“There are no right answers to wrong questions.”
– Ursula K. Le Guin
If you want to get answers, you ask. If you want to know what your customers want, you ask. Ask… ask… ask.
Very simple, right? Asking your customers is indeed a very simple task. Ask 100 customers per day and in just a week, you’ll have tons of information. Despite having vast information, extensive studies and planning, sometimes you do not get the results that you want. Why is this so?
There are a number of reasons why sometimes customer surveys don’t work and will not bring your company to where you want to be, but let’s focus on three simple reasons that closely relate to each other and are easy to address.
a. List of Questions – Are you asking the right questions? Depending on the goal that you want to achieve, the list of questions that you should be using is specific and strategically formulated to give you the exact information that you need. Asking the right questions will give you the right answers. Asking specific, effective, and laser-focused questions will give you the answers that you need.
b. Customer Knowledge – Not all customers would take time to really know more about the products or services that your company or your competitors offer. Most of the time, they would just settle with what they know.
Let’s use cameras as an example. With the huge number of camera brands and models out in the market, it is quite challenging and even sometimes annoying for customers to decide on which one to get. Due to the technical nature of cameras and photography, camera companies have come up with different model types that would make it easier for customers to understand the camera’s features and relate it with the tag price that comes with it. This is more of a marketing strategy and doesn’t really help customers purchase the camera that they need based on their purpose for getting one.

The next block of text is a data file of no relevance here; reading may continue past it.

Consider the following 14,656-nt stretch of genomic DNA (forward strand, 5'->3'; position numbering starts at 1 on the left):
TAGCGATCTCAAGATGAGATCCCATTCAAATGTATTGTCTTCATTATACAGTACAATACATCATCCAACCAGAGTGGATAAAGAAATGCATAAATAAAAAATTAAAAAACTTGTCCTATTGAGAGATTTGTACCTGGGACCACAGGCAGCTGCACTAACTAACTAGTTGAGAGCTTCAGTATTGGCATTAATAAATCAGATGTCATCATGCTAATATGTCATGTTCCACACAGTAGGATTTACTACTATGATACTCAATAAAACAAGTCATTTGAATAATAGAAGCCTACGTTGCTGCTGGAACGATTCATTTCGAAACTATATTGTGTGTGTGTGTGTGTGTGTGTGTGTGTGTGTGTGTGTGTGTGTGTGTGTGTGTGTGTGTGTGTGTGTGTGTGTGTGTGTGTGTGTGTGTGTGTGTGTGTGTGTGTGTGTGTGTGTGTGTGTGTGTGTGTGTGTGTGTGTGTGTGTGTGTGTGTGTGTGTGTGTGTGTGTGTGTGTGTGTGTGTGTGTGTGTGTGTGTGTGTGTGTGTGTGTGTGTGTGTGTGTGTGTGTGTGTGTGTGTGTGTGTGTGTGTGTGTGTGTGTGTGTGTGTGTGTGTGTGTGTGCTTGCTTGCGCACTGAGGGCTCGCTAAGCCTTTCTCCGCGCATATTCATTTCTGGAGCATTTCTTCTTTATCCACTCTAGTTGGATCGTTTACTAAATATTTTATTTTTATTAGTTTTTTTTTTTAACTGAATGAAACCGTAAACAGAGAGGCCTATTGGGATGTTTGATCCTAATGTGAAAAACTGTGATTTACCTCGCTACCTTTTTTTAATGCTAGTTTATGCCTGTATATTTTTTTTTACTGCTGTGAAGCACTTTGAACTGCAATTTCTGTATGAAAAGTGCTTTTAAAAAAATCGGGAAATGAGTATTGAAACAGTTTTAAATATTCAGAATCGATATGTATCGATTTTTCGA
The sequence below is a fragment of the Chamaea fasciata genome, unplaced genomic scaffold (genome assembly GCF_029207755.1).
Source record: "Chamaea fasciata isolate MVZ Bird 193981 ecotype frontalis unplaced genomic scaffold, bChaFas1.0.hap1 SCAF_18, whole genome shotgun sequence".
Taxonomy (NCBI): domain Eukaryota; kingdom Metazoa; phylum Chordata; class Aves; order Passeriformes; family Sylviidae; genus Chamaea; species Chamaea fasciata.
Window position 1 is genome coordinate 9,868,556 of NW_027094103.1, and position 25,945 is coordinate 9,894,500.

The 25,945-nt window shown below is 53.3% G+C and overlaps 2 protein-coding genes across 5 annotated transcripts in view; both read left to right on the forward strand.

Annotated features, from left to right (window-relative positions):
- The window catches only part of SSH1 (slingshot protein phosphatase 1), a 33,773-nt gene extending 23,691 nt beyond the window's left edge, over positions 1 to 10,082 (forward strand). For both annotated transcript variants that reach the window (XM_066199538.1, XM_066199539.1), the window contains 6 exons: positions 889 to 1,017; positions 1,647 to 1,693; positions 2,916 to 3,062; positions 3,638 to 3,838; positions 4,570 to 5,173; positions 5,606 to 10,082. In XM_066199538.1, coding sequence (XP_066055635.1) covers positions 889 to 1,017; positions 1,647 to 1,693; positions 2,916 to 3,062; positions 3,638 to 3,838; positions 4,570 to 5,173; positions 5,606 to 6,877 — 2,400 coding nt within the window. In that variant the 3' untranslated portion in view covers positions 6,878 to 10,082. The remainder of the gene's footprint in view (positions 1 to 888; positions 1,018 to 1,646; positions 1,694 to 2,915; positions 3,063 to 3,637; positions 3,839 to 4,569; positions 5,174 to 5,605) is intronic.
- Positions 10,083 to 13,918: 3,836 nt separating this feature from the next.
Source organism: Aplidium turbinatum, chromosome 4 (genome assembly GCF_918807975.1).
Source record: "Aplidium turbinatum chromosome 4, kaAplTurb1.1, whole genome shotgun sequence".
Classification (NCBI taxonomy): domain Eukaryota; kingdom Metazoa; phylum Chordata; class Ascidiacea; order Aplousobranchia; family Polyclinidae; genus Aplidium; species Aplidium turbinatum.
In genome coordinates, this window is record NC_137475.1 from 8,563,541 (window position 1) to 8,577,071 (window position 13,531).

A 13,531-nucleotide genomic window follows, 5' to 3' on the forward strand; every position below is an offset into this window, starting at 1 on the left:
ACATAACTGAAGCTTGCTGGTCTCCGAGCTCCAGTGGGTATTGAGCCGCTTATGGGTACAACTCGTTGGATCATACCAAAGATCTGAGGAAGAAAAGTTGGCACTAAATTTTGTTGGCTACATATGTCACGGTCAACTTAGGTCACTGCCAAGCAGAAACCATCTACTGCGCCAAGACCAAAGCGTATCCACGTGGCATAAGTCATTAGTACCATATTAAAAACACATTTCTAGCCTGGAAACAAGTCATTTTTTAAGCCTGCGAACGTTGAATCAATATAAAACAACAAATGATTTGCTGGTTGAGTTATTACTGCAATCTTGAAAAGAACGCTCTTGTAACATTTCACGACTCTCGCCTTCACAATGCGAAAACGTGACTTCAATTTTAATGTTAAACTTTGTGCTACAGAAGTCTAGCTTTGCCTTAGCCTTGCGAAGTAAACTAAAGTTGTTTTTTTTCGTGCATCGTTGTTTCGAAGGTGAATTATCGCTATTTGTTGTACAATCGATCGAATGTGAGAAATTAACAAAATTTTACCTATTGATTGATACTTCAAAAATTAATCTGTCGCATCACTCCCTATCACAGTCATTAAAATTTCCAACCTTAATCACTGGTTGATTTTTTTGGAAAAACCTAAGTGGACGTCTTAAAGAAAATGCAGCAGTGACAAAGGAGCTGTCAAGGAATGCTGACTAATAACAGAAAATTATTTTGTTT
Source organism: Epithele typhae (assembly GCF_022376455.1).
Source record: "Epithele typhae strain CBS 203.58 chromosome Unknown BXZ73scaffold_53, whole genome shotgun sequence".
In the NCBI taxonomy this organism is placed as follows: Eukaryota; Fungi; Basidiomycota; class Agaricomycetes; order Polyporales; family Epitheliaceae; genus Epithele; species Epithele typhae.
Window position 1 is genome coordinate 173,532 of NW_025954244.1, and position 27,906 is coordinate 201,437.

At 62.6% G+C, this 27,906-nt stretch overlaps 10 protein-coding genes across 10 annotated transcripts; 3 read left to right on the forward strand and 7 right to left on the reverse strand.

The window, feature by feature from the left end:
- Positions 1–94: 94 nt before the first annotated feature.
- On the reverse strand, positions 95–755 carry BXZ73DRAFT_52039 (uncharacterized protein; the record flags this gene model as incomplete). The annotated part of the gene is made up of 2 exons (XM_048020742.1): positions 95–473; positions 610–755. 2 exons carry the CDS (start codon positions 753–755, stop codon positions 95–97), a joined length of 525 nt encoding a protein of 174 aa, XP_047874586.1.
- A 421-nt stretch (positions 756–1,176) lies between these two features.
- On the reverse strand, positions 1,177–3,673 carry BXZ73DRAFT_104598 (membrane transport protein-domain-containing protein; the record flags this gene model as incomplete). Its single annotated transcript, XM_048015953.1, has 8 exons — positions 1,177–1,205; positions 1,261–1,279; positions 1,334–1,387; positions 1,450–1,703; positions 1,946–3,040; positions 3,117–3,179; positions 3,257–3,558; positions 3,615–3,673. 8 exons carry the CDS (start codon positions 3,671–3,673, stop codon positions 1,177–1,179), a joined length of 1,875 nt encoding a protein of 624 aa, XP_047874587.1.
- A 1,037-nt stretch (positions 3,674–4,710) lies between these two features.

As long as the camera is portable, takes good pictures, and the price is right, unless the customer is a photographer, most would not even bother checking on the lens, sensor, pixels, shutter speed, and so on.
c. Customer Articulation – Some customers may be knowledgeable enough about certain products and services, but not all of them may be able to articulate accurately what they want. It’s a fact that not everyone is good in articulating what’s in their mind. This is true with most of the people I know who are software developers. They are so good in what they know and do, but find themselves having difficulty explaining what they do in simple terms in order for a non-tech savvy person to understand.
If you ignore these three, you will still get information that you can use to study and analyze. However, the same information may mislead you from what exactly you need to look into. Not only will end up wasting precious time, energy, and investment, you will also be taking the risk of having dissatisfied customers.
As aforementioned, these 3 reasons closely relate to each other. Aside from buffing up information about your products and services through advertisements, social media, etc., you only have little control on how to address customer knowledge and articulation, since these involve personal choice to improve or not. However, having specific, laser-focused, effective list of questions can reduce the negative impact of these roadblocks. Questions that are appropriately designed will help customers who are not that knowledgeable about your products and services to better articulate their answers.
ExitShopping® can ensure that your survey questions are well designed and structured to guarantee information that you need to reach your goal and expected results. We practice effective and efficient techniques when interviewing customers to secure only relevant information that is essential to your objectives.